The Beast Must Die is a distinctively uncommon film in the Amicus catalog. It feels like several ideas all rolled into one package, which can lead to overload in the wrong hands. But because the story is relatively simple and straightforward, it sort of works in its own weird way. Unintentional humor pervades it, particularly during any of the werewolf attack scenes, but also in the reveal. Calvin Lockhart takes it too seriously with an over the top performance, while Peter Cushing is given little to do other than to spout lengthy bouts of exposition, of which many scenes excruciatingly comprise. However, without the “Werewolf Break” gimmick, The Beast Must Die would offer less appeal as a cursory supernatural whodunit of sorts. It’s a fun idea that isn’t executed imperfectly, but it winds up as enjoyable despite its less than stellar elements.
Severin Films brings the film to Blu-ray for a second time in the US utilizing a new 4K scan, assumedly of an interpositive element, or even later. They released the film previously as an exclusive in The Amicus Collection boxed set with a much lesser scan of a 16mm print, which was all that was available at the time. Studio Canal’s recent remaster was used by Indicator in the UK for their Region B release, which is where this presentation derives from. Right off the bat, it’s a dramatic improvement in nearly every category over its predecessor. Detail has been enhanced and grain levels are refined. Colors range from bold to natural, including the foliage surrounding Newcliffe’s property. Skin tones dip toward red while black levels are definitely crushed, the latter due to the element used, but also because of how little light was used to shoot the film. It’s also a clean presentation, lacking any obvious leftover damage, though a mild instability remains.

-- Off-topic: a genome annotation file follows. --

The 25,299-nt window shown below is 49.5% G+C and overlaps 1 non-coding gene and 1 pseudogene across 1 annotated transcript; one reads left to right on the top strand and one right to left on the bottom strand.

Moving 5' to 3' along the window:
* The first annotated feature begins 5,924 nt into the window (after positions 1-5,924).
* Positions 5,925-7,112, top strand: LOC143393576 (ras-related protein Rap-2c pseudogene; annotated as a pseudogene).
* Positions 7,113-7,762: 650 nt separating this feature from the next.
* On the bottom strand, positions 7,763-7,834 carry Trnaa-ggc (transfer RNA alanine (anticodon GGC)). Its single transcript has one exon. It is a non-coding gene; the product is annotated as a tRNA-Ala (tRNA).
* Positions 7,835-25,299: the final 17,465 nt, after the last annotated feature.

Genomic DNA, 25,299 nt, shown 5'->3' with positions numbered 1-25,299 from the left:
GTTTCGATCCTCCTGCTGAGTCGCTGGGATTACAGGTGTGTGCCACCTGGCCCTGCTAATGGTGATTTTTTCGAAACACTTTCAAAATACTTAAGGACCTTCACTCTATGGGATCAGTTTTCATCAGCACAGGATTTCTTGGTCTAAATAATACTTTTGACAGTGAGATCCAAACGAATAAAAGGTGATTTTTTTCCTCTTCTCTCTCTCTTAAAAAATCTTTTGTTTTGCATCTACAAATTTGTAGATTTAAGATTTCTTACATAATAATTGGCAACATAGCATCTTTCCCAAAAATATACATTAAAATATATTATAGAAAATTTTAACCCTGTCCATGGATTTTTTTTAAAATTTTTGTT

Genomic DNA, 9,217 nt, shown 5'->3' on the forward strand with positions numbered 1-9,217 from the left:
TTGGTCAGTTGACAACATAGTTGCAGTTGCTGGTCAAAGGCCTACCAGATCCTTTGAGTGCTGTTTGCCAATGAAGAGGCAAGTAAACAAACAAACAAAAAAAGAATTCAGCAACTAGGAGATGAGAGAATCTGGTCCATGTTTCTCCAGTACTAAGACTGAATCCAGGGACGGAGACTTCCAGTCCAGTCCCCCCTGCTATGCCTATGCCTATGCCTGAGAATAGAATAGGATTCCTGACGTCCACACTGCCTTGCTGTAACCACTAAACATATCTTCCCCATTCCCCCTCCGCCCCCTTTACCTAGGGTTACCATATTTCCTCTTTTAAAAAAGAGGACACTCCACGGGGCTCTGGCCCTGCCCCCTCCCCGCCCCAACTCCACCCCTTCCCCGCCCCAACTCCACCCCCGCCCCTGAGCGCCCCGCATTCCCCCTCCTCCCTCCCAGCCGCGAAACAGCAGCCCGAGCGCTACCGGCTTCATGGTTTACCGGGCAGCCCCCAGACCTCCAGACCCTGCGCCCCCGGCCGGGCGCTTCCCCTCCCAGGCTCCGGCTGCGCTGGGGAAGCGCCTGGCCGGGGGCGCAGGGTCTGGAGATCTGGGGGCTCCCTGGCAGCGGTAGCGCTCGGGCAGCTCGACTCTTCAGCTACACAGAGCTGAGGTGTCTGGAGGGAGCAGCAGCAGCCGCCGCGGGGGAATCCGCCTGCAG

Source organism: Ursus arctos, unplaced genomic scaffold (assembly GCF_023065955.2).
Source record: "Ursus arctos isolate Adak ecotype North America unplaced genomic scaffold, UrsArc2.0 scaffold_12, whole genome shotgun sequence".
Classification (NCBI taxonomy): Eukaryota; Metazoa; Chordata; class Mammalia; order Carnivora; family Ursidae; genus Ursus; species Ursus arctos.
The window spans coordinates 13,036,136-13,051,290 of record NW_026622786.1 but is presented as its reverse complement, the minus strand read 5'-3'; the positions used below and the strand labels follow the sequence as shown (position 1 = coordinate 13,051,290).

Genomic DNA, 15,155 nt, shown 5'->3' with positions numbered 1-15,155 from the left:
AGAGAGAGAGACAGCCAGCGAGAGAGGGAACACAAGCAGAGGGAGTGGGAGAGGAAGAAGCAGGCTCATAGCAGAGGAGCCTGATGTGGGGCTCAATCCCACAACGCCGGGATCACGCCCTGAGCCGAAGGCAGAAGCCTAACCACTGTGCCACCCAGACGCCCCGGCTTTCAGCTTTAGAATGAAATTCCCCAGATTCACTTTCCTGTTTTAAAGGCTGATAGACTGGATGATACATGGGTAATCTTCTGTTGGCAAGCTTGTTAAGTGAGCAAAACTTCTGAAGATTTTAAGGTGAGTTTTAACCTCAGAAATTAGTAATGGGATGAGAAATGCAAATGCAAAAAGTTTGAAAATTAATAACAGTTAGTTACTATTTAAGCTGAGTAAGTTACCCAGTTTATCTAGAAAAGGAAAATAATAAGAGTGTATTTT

The audio is presented in English 2.0 mono DTS-HD with optional subtitles in English SDH (losing the Spanish 2.0 Dolby Digital track from the previous release). The track features good dialogue reproduction and decent heft for the score and sound effects. Mild hiss is leftover, but the track is otherwise clean.